Tierra del Fuego: A Backpacker’s Guide to Chile & Argentina

Tierra del Fuego: A Backpacker’s Guide to Chile & Argentina

When Magellan passed the southernmost tip of South America on his voyage in the 16th century, the only thing he could see along the flat landscape were the occasional flares of light. He was looking at the fires of the aborigines, burning through the night to keep them warm on this frozen island.

He named the place “Tierra del Fuego,” meaning “Land of Fire,” and centuries later it looks much the same as it did back then- flat and empty.

In the late 1800’s, the gold rush drew in immigrants and the landscape experienced some disruption as eager prospectors began mining. During this time, the population of aborigines decreased dramatically. After the rush died down, most of the miners returned to their homelands, leaving the land and its people poorer than before.

Now, the main people drawn to Tierra del Fuego are sheep farmers, extreme adventurers, and tourists that covet the claim of being in the southernmost place in the world before Antarctica.

If you fit into one of these categories (or even if you don’t), here is our guide to the Land of Fire.

Tierra del Fuego Ushuaia
Ushuaia, Argentina is the southernmost city in the world. We were here in December and had to wait until 11:30pm for it to be dark enough to take this photo.

Tierra del Fuego: What To Do

Although much of Tierra del Fuego is flat and relatively uninteresting, there are several major draws which may be well worth the trip.


The first is Ushuaia, the southernmost city in the world. As you get closer to this area, forests and snowy mountains begin to reappear on the road, and you really start to feel like you’re in Patagonia again. The city itself offers several attractions. Apart from being the departing point of many Antarctica cruises, you can also take tours to see sea lions and penguins, as well as hike in Tierra del Fuego National Park. Although not one of the most spectacular national parks in Patagonia, it’s unique in that it’s home to colonies of beavers which were introduced into the area. At the park, you can really see how their introduction has affected the ecosystem.

Tierra del Fuego Ushuaia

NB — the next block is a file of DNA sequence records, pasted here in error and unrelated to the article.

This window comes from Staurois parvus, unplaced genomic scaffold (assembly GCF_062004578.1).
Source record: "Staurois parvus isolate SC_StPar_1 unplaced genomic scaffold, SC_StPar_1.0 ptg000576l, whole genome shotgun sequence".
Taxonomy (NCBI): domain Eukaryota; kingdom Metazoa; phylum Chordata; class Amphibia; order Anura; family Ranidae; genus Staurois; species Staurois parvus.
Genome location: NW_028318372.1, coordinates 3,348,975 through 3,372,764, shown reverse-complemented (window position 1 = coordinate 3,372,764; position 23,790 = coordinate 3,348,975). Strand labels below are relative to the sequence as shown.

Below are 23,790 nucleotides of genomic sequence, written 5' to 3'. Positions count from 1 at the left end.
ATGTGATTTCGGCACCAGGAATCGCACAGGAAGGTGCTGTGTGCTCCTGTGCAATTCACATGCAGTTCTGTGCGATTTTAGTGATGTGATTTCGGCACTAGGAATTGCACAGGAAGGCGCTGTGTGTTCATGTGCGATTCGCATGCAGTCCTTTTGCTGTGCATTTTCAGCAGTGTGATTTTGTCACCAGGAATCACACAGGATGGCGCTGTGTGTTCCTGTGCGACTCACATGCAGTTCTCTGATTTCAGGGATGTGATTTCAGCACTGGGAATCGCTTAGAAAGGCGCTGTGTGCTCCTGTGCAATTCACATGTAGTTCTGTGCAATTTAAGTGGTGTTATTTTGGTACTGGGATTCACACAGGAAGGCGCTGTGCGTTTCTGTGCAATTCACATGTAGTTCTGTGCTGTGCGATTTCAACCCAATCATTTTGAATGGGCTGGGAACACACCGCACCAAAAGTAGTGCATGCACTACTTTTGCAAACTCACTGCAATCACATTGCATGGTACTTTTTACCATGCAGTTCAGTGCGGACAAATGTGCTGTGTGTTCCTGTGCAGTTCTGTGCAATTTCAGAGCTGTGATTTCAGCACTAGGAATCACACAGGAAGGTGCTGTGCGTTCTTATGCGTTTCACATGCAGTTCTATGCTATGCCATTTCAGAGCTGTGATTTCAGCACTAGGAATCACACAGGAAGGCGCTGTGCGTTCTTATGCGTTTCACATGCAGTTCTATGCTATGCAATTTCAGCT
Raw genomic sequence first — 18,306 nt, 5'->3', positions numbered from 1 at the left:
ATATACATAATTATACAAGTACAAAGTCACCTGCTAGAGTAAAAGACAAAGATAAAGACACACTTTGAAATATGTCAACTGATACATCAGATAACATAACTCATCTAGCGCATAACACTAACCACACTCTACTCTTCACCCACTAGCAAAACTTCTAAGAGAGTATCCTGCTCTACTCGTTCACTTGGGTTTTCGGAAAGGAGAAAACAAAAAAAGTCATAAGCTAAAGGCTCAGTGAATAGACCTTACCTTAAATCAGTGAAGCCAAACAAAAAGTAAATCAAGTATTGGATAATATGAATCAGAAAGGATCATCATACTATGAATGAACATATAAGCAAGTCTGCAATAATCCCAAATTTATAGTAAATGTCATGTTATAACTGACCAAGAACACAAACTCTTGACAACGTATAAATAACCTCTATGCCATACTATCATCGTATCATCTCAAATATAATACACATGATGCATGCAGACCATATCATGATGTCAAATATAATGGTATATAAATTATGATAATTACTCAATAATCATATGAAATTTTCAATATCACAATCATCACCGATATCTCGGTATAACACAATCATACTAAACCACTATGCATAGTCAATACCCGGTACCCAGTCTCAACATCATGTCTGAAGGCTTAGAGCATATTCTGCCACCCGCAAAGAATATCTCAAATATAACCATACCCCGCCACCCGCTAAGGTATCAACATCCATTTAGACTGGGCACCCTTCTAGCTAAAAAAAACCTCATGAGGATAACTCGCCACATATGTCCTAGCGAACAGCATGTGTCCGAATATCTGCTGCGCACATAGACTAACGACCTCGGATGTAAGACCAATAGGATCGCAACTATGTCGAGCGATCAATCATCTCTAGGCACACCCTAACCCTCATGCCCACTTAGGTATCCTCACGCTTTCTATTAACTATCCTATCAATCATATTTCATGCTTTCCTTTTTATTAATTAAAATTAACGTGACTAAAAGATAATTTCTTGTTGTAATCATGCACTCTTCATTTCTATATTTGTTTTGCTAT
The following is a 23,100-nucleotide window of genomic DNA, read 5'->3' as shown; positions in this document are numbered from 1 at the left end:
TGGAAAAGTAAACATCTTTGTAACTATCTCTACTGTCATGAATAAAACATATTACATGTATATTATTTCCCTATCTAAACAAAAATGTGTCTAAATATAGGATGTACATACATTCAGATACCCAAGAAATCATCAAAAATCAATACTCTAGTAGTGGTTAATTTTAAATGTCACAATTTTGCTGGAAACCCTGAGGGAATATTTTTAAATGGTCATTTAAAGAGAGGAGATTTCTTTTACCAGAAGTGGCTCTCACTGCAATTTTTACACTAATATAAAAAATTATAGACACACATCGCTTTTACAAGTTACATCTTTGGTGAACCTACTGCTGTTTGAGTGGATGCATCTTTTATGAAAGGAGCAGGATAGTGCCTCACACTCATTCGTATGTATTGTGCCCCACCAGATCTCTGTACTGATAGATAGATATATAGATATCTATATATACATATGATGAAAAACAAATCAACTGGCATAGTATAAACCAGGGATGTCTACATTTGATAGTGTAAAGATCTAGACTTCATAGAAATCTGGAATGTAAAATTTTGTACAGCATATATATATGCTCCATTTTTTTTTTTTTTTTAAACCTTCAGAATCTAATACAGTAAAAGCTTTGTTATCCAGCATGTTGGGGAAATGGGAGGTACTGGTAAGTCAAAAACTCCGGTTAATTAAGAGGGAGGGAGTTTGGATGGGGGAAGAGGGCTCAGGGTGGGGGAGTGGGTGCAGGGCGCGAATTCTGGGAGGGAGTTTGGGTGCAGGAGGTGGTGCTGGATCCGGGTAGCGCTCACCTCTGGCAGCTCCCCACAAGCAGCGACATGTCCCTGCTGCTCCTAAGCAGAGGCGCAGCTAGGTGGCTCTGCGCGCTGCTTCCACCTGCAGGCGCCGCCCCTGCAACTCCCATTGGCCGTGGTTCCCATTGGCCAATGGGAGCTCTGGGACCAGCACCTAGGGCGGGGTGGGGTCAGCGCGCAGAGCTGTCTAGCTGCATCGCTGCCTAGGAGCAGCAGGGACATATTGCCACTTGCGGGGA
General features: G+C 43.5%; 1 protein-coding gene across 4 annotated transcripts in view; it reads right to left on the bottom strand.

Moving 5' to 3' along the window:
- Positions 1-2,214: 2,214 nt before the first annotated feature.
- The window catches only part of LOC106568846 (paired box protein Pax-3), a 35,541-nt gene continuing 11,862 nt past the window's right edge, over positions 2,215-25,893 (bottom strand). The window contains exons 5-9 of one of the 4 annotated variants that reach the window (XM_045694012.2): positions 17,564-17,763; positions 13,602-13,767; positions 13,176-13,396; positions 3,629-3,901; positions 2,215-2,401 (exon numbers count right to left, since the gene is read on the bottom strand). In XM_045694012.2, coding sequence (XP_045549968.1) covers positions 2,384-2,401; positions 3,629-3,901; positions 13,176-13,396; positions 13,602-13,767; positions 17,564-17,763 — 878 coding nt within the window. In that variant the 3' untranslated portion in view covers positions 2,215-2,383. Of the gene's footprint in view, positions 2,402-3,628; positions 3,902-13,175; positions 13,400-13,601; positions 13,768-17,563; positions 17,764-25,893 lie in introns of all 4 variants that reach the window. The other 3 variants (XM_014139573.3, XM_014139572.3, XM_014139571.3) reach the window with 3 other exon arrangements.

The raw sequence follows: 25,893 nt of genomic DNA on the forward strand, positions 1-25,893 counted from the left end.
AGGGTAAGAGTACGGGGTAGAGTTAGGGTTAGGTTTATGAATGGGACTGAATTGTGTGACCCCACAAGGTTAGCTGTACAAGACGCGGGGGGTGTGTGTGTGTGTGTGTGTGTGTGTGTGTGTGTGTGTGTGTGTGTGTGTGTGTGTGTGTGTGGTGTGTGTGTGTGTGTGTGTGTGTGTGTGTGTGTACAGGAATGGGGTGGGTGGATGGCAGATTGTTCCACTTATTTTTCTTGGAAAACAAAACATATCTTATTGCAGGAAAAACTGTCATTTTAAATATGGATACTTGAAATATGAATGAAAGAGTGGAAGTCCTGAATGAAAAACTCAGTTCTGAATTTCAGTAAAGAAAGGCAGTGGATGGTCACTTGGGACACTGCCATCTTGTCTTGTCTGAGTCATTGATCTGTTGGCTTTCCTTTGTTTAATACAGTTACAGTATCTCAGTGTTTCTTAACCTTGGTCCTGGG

Around Ushuaia, the flat landscape of Tierra del Fuego transforms into trees and mountains

Parque Pingüino Rey

If you really want to see penguins but don’t feel like paying for an organized tour in Ushuaia, there is an amazing colony of king penguins on the Chilean side of Tierra del Fuego in Bahia Inútil near Porvenir. The small reserve, called Parque Pingüino Rey, is home to about 100 king penguins, the only colony outside of Antarctica. This was undoubtedly our highlight in Tierra del Fuego.

Tierra del Fuego king penguins
King penguins at Parque Pingüino Rey

Dientes de Navarino 

Across the Beagle Channel from Ushuaia there is a small port town called Puerto Williams. From there, adventurers can embark on the multi-day Dientes de Navarino trek. The circuit takes 4-5 days and is for highly experienced trekkers only, but the reward is beautiful mountain scenery and great views over Cape Horn and the islands of Tierra del Fuego.

Getting to Tierra del Fuego

From Chile

From Punta Arenas in Chile you have the choice of 2 ferries: one goes to the small town of Porvenir in Tierra del Fuego (46,000 CLP for 2 people and a car) and the other to Puerto Williams (the cheapest ticket is 108,000 CLP/person).

We opted for the ferry to Porvenir and then drove across Tierra del Fuego all the way to Ushuaia.

If you take the ferry to Puerto Williams, the crossing is supposed to be very beautiful, but remember that you will then have to take another- quite expensive- ferry to Ushuaia to get to “mainland” Tierra del Fuego.

To view the exact prices and dates of ferries, you can go to the TABSA site, Chile’s official ferry transport.

From Argentina

Getting to Tierra del Fuego from Argentina is a slight pain because of all the border crossings: you need to cross to Chile and then back to Argentina if you’re heading to Ushuaia.

From Rio Gallegos in Argentina head south on Ruta 3 until you get to the Punta Delgada border crossing. After crossing the border, continue along Ruta 255, turning left onto Ruta 257, until you reach the Bahia Azul ferry crossing to Tierra del Fuego.

Once on the Tierra del Fuego side, you can either stay in Chile, see the king penguins, and continue to Punta Arenas, or cross the border again at San Sebastian and go all the way down to Ushuaia.

Where to Stay in Tierra del Fuego

If you’re with a motorhome or camper van, you can choose from plenty of spots to overnight on the iOverlander app. Otherwise, the main areas of civilization in which you’ll be able to find hostels and hotels are Porvenir, Rio Grande, and Ushuaia. Keep this in mind when planning your itinerary, as you’ll need to be able to make it from one sleeping area to the next within the day’s drive.

Tierra del Fuego Ushuaia Caracará
A caracará, a type of falcon, hangs out at our campsite in Tierra del Fuego National Park

Worth it? If you’re already in Patagonia and have some time, Tierra del Fuego is definitely a different and interesting place to visit. However, we personally would not do a trip from far away just to Tierra del Fuego.

What to bring: camera, warm clothes, hiking gear if you’re planning on hiking.

– Iris & Roi

Do you guys have questions or anything interesting to share about Tierra del Fuego? Let us know in the comments!